Red River redux

This northern New Mexico mining town is what family ski vacations are all about

Red River restaurant

Douglas Merriam

On a stroll down Main Street in Red River, New Mexico, we almost thought we'd stumbled onto an Old West movie set. Steep hills hovered close all around, covered with dark green pines and blanketed with brilliant white snow. Clapboard storefronts--some with wood sidewalks and hitchin' posts out front--sported names such as Texas Reds and Motherlode Saloon. Cowboy boots and hats looked right at home on the people ambling past, and we were "howdy-ed" before we'd walked half a block. Like many small Western towns, Red River is a friendly place in the way a 19th-century boom-to-bust mining town turning family resort almost has to be.

Storefront window displays, new sidewalks, signs for espresso, and folks toting skis make the town's 21st-century playground status clear. But Red River is small, and just above the rooftops, the mountains of Carson National Forest are constant reminders that modern resort life is still a relative newcomer here.

Red River (population about 400) is arranged east-west along 11/2 miles of the narrow valley carved by its namesake. Access is via State 38 from Questa at the junction of State 522 about 11 miles to the west, or over Bobcat Pass about 4 miles east of Red River. In town, State 38 becomes Main Street, lined with restaurants, shops, and lodging.

Cross-streets are short, since the valley rises steeply some 2,000 feet on both sides, with the ski area on the south side and homes and lodges throughout the valley. Architecture on both sides of the river tends toward rustic Wild West with Swiss Alpine touches. The scent of piney mountain air and the snowy ski runs that end right in town make it clear why Red River has become a winter getaway for folks from mountain-challenged states like Texas and Oklahoma.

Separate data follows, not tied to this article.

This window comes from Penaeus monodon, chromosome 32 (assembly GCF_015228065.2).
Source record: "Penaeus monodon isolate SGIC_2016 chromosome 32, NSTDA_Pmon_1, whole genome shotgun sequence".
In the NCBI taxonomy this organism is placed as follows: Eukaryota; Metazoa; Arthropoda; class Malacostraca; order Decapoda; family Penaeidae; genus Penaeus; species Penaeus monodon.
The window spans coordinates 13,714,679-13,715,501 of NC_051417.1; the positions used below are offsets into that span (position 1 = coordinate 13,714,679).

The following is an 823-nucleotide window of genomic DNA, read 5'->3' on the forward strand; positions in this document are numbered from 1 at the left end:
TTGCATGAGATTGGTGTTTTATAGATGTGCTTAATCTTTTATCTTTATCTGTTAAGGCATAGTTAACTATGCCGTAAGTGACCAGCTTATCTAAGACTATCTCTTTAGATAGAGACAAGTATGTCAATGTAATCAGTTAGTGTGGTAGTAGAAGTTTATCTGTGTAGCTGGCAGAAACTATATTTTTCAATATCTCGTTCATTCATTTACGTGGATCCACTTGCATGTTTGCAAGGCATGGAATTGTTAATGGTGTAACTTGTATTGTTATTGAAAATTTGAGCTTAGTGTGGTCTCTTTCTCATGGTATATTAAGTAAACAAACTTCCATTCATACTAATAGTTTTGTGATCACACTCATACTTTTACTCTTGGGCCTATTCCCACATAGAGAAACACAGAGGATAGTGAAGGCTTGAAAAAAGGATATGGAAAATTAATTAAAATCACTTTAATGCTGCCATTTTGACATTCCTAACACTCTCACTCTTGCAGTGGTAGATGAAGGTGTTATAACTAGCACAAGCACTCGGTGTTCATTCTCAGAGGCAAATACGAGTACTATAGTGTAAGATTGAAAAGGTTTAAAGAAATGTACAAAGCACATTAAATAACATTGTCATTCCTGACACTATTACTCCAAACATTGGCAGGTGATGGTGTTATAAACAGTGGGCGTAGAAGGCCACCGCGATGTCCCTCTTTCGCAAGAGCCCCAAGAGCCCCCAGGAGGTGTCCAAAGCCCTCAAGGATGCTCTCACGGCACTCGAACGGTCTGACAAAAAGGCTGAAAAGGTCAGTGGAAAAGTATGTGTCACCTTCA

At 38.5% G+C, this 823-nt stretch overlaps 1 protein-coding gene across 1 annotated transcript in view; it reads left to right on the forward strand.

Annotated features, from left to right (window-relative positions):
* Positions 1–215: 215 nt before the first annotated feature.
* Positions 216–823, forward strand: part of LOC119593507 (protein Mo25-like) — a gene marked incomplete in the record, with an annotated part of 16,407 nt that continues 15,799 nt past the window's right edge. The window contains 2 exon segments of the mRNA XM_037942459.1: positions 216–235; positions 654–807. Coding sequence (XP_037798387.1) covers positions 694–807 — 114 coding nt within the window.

The main draw is the ski area, set up to attract families and beginner to intermediate skiers and snowboarders. Its six lifts lead up to 57 runs, many of them comfortingly wide and dimpled with easily negotiated bumps, though a few black diamond runs, such as Mineshaft, add a challenge.

Snow-season visitors can also go cross-country skiing, snowshoeing, sledding, or snowmobiling without straying far from town. We drove up to Bobcat Pass and found perfectly groomed nordic ski trails at the Enchanted Forest Crosscountry Ski and Snowshoe Area.

Downtown establishments do what they can to amuse visitors who want to round out a short day on the slopes. Entering a shop, we quickly came to expect a friendly, "Hi. Where y'all from?"

While choices aren't extensive, there is variety among the small shops and boutiques strung along a short segment of Main Street. The Jewelry Lady showcases Native American silver and turquoise along with pieces from around the world. Across the street, NorthWind Gallery displays carved wood birds, fine art pottery, porch furniture, and paintings. On Pioneer Road near the base of the ski area, Red River Gallery of Fine Arts features cowboy paintings by resident Kenneth Wyatt. Break up your Main Street shopping or just kick back with a good book and a cappuccino at the Black Crow Coffee House.